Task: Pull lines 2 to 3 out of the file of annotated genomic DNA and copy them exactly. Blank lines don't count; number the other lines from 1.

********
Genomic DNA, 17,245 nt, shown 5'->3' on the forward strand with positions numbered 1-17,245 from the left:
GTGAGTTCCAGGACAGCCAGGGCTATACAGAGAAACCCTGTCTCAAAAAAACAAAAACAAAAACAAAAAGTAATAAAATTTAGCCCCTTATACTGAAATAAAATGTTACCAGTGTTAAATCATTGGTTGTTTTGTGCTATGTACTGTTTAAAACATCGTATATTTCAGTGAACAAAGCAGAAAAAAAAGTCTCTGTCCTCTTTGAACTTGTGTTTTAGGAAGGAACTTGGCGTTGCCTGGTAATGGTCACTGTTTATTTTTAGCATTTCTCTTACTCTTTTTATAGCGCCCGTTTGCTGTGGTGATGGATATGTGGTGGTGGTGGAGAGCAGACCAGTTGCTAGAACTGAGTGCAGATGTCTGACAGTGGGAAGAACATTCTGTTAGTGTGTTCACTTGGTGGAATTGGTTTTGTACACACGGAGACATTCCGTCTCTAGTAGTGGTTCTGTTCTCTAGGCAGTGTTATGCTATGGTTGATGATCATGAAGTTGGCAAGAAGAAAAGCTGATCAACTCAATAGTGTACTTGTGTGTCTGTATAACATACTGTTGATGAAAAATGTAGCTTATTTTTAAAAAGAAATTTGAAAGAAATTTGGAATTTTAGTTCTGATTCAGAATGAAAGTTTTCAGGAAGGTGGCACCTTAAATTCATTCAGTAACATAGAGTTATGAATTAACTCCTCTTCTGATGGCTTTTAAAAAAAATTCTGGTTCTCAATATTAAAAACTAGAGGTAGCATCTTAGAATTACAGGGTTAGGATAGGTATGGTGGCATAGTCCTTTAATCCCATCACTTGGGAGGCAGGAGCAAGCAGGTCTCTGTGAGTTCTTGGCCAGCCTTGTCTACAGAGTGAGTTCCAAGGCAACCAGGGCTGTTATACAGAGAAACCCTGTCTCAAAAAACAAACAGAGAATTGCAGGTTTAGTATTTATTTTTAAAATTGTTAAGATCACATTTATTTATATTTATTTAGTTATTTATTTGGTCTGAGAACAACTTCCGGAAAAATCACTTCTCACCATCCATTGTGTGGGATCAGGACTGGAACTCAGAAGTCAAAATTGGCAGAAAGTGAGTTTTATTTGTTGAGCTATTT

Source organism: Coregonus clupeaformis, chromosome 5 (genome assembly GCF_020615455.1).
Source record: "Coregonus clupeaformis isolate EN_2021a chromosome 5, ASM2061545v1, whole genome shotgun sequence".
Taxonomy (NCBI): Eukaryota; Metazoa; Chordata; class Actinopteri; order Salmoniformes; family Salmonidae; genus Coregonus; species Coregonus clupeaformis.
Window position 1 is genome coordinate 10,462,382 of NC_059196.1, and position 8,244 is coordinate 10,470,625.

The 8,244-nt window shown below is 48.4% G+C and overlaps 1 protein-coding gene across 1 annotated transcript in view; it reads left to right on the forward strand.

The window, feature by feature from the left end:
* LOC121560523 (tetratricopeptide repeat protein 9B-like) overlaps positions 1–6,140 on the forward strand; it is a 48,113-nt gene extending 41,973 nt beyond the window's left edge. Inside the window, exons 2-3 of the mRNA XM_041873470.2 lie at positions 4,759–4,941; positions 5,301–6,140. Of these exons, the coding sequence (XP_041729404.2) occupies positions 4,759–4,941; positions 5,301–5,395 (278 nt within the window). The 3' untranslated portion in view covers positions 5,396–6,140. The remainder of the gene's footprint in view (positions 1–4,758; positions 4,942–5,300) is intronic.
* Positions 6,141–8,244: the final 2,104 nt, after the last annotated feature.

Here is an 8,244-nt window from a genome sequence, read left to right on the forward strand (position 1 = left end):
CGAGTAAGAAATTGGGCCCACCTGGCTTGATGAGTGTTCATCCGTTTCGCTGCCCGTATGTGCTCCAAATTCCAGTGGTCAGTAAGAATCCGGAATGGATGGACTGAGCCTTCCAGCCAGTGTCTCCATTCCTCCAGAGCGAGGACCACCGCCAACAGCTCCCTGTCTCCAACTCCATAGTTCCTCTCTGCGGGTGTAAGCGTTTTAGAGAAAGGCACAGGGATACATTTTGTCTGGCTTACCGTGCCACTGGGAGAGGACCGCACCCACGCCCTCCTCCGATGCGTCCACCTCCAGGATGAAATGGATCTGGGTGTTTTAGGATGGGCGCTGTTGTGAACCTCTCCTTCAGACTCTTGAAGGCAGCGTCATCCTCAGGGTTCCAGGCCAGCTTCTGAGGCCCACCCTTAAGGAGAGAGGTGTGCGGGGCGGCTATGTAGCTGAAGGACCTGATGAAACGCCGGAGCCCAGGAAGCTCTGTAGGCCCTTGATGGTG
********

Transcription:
GTGAGTTCCAGGACAGCCAGGGCTATACAGAGAAACCCTGTCTCAAAAAAACAAAAACAAAAACAAAAAGTAATAAAATTTAGCCCCTTATACTGAAATAAAATGTTACCAGTGTTAAATCATTGGTTGTTTTGTGCTATGTACTGTTTAAAACATCGTATATTTCAGTGAACAAAGCAGAAAAAAAAGTCTCTGTCCTCTTTGAACTTGTGTTTTAGGAAGGAACTTGGCGTTGCCTGGTAATGGTCACTGTTTATTTTTAGCATTTCTCTTACTCTTTTTATAGCGCCCGTTTGCTGTGGTGATGGATATGTGGTGGTGGTGGAGAGCAGACCAGTTGCTAGAACTGAGTGCAGATGTCTGACAGTGGGAAGAACATTCTGTTAGTGTGTTCACTTGGTGGAATTGGTTTTGTACACACGGAGACATTCCGTCTCTAGTAGTGGTTCTGTTCTCTAGGCAGTGTTATGCTATGGTTGATGATCATGAAGTTGGCAAGAAGAAAAGCTGATCAACTCAATAGTGTACTTGTGTGTCTGTATAACATACTGTTGATGAAAAATGTAGCTTATTTTTAAAAAGAAATTTGAAAGAAATTTGGAATTTTAGTTCTGATTCAGAATGAAAGTTTTCAGGAAGGTGGCACCTTAAATTCATTCAGTAACATAGAGTTATGAATTAACTCCTCTTCTGATGGCTTTTAAAAAAAATTCTGGTTCTCAATATTAAAAACTAGAGGTAGCATCTTAGAATTACAGGGTTAGGATAGGTATGGTGGCATAGTCCTTTAATCCCATCACTTGGGAGGCAGGAGCAAGCAGGTCTCTGTGAGTTCTTGGCCAGCCTTGTCTACAGAGTGAGTTCCAAGGCAACCAGGGCTGTTATACAGAGAAACCCTGTCTCAAAAAACAAACAGAGAATTGCAGGTTTAGTATTTATTTTTAAAATTGTTAAGATCACATTTATTTATATTTATTTAGTTATTTATTTGGTCTGAGAACAACTTCCGGAAAAATCACTTCTCACCATCCATTGTGTGGGATCAGGACTGGAACTCAGAAGTCAAAATTGGCAGAAAGTGAGTTTTATTTGTTGAGCTATTT

Source organism: Coregonus clupeaformis, chromosome 5 (genome assembly GCF_020615455.1).